“I enjoy talking about feelings. It’s much needed.” – Vasu Patel, 2023

Vasu Patel is a wholesome soul, so here we are, diving into his world…

Epiphanies

  • loneliness

Loneliness is something that majority of us experience – if not yet, then at some point in our lives. However, it’s something that we rarely ever talk about, especially if we’re seen as individuals with a whole lot of friends and family – it’s almost like we think that we shouldn’t feel lonely, but we are, so we mask it all up.

But, I feel like now, the post-pandemic era, is the time to finally speak about it because so many of us are being affected by it. In fact, according to a study by Cigna, “79% percent of adults aged 18 to 24 report feeling lonely compared to 41% of seniors aged 66 and older.” 79%. That’s a hefty number of us who feel as though we are the only ones feeling the way we do.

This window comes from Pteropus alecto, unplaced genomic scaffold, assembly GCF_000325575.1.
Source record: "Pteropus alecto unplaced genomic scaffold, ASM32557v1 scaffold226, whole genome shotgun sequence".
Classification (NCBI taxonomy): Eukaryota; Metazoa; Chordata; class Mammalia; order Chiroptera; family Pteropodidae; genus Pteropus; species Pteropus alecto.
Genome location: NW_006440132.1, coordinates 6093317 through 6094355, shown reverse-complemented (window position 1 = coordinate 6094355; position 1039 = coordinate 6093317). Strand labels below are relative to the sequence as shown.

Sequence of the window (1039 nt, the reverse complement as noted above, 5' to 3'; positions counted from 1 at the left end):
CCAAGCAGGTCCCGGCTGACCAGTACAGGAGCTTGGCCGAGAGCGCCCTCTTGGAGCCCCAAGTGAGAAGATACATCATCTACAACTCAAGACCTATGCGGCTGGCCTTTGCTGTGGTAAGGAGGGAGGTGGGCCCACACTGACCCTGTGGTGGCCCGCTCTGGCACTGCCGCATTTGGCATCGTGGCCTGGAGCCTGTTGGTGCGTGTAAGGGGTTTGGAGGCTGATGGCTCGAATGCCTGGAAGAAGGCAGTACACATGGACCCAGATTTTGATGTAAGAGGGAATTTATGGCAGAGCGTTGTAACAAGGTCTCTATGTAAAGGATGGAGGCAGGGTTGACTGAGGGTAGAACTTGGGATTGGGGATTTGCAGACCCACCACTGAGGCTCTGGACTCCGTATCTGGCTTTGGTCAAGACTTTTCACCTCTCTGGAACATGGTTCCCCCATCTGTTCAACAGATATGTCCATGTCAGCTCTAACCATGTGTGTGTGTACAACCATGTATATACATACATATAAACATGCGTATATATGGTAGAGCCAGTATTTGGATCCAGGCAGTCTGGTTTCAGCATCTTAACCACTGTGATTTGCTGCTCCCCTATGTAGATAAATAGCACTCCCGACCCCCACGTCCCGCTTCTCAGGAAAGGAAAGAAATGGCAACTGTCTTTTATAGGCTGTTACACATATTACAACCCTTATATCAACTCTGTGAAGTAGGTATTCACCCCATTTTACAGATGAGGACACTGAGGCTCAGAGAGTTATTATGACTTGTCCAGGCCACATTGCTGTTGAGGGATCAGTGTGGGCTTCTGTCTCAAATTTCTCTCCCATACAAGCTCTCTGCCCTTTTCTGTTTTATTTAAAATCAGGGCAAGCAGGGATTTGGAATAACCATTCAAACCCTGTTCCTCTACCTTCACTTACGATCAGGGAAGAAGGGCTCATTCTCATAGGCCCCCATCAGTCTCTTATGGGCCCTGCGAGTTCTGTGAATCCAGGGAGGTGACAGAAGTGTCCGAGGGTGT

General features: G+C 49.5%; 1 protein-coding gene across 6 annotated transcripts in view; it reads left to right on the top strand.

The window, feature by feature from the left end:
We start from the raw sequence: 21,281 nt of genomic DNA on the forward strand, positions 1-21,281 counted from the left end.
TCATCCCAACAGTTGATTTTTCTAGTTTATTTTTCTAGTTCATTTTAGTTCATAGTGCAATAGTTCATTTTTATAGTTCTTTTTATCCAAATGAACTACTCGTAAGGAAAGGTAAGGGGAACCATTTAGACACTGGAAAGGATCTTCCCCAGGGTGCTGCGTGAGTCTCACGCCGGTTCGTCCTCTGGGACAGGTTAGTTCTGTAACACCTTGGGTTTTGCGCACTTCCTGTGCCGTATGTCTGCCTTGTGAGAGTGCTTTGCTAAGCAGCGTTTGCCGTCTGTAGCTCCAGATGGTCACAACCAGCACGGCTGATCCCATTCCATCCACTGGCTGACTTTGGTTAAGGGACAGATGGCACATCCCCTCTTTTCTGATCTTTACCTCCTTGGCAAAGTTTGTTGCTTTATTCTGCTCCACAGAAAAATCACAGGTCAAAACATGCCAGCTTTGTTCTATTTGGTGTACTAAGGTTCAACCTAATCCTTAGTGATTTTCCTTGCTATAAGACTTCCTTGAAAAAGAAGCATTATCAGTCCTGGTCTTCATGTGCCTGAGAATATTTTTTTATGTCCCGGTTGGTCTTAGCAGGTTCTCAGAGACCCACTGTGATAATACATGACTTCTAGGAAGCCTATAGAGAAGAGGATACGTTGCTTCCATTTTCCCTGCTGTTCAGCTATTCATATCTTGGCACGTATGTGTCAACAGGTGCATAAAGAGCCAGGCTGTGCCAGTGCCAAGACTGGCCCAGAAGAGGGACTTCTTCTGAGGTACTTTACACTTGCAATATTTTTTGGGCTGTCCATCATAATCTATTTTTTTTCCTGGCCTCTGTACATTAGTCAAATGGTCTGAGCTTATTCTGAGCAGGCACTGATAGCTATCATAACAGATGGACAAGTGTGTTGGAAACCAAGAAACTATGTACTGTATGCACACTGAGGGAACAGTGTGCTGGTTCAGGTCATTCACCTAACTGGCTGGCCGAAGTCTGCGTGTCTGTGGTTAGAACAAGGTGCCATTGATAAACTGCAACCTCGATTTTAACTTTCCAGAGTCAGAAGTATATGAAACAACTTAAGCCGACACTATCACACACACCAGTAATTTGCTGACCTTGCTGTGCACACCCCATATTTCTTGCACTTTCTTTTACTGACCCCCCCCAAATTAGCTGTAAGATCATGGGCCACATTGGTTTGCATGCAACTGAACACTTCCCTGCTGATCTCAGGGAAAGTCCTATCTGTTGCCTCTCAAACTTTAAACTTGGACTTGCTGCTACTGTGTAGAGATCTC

I refer to loneliness as Dr. L. Every time he comes creeping in, I shoot a text to coffee date #5 and then we figure out a way to unpack it. For some, Dr. L visits when we sense that we are alone.

Vasu described that his loneliness stems from cooping up in his room all day and not really having people around him. Thus, his remedy is to do the things he would do in his room, like studying, outside of his room with his friends. This is Vasu’s own personal way of coping.

It’s also important to note that there’s a difference between being alone and being lonely: “being alone is a state of being, while loneliness is a feeling” (Nystrom & Associates).

I realized that for me Dr. L visits when I feel my true self distancing itself from my current self. This could show up in the form of me changing or acting differently around certain people, feeling misunderstood or invalidated by others, and other times it would come from the fact that I was not spending enough time with myself.